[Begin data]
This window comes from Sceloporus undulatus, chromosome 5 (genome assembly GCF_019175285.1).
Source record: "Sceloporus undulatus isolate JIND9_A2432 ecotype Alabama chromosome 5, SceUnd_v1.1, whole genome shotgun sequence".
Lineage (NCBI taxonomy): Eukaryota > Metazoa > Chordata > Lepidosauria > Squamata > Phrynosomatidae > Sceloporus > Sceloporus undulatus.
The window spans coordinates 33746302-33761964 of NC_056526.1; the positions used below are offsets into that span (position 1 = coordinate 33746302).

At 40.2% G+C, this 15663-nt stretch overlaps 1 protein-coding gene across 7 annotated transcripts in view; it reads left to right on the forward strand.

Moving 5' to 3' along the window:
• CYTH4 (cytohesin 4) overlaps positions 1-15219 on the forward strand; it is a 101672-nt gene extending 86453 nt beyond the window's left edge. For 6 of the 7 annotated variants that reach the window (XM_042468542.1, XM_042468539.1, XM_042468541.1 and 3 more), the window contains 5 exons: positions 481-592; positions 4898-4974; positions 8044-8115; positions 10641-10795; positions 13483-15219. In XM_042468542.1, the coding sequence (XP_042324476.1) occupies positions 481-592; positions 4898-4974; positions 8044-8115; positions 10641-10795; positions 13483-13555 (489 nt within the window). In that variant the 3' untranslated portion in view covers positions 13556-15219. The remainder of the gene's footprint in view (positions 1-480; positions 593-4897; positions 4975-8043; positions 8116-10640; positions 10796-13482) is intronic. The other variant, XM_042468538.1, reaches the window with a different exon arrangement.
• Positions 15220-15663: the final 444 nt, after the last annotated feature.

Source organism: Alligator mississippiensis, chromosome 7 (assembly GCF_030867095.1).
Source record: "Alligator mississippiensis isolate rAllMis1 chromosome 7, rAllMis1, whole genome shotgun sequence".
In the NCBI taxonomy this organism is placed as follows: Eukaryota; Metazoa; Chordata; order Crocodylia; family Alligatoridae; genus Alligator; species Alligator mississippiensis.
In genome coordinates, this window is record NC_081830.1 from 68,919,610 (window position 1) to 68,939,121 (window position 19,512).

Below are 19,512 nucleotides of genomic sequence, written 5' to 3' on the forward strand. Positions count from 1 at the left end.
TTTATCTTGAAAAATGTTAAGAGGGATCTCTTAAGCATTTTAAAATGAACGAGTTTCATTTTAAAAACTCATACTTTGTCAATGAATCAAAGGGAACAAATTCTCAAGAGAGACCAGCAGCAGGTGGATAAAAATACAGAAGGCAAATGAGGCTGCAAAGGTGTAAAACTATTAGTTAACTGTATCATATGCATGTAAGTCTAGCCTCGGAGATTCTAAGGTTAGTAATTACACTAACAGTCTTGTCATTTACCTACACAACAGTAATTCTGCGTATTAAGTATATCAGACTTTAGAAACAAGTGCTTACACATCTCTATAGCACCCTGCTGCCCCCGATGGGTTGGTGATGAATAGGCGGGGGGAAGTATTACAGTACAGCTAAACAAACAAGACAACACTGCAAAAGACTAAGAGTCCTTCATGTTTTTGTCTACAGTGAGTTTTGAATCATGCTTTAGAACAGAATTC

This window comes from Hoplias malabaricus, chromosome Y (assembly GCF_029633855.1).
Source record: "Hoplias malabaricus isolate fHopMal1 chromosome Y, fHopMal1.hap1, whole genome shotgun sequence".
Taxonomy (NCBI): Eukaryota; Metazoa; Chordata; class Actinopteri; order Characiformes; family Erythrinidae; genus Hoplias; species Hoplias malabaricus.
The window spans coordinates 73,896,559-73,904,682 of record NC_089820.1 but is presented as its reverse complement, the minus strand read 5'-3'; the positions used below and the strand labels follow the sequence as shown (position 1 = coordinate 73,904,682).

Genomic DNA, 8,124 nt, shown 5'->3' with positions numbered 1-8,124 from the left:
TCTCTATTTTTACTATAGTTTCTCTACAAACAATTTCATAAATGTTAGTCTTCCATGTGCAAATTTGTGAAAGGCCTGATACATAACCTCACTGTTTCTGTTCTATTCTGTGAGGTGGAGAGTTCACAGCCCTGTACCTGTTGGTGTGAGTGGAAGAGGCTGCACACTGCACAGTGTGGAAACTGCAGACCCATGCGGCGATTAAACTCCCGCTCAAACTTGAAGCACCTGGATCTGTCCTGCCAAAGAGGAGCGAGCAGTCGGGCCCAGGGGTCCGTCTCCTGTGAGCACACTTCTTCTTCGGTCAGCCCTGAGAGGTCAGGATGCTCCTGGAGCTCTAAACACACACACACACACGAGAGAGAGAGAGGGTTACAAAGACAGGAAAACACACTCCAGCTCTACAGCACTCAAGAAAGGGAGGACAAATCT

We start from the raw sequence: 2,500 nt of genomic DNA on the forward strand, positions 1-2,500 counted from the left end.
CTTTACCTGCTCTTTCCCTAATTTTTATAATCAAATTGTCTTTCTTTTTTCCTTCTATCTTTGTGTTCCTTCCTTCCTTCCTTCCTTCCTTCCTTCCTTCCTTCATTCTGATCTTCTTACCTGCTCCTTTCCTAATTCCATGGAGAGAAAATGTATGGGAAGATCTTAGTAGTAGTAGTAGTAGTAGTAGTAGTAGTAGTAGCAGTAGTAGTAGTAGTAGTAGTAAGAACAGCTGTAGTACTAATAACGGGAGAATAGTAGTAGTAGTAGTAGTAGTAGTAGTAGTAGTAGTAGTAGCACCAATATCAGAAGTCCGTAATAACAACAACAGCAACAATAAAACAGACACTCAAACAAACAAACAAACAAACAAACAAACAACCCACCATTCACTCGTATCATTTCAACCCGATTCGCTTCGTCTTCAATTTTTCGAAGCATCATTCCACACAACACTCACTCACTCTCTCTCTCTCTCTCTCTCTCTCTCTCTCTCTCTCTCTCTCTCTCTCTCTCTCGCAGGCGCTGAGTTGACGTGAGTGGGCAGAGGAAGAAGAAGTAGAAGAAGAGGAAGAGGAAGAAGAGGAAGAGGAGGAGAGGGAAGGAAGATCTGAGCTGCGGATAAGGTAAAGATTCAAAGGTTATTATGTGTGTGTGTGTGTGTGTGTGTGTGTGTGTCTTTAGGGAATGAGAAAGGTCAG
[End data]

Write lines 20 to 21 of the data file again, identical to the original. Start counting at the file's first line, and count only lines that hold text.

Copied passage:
TCTCTATTTTTACTATAGTTTCTCTACAAACAATTTCATAAATGTTAGTCTTCCATGTGCAAATTTGTGAAAGGCCTGATACATAACCTCACTGTTTCTGTTCTATTCTGTGAGGTGGAGAGTTCACAGCCCTGTACCTGTTGGTGTGAGTGGAAGAGGCTGCACACTGCACAGTGTGGAAACTGCAGACCCATGCGGCGATTAAACTCCCGCTCAAACTTGAAGCACCTGGATCTGTCCTGCCAAAGAGGAGCGAGCAGTCGGGCCCAGGGGTCCGTCTCCTGTGAGCACACTTCTTCTTCGGTCAGCCCTGAGAGGTCAGGATGCTCCTGGAGCTCTAAACACACACACACACACGAGAGAGAGAGAGGGTTACAAAGACAGGAAAACACACTCCAGCTCTACAGCACTCAAGAAAGGGAGGACAAATCT

We start from the raw sequence: 2,500 nt of genomic DNA on the forward strand, positions 1-2,500 counted from the left end.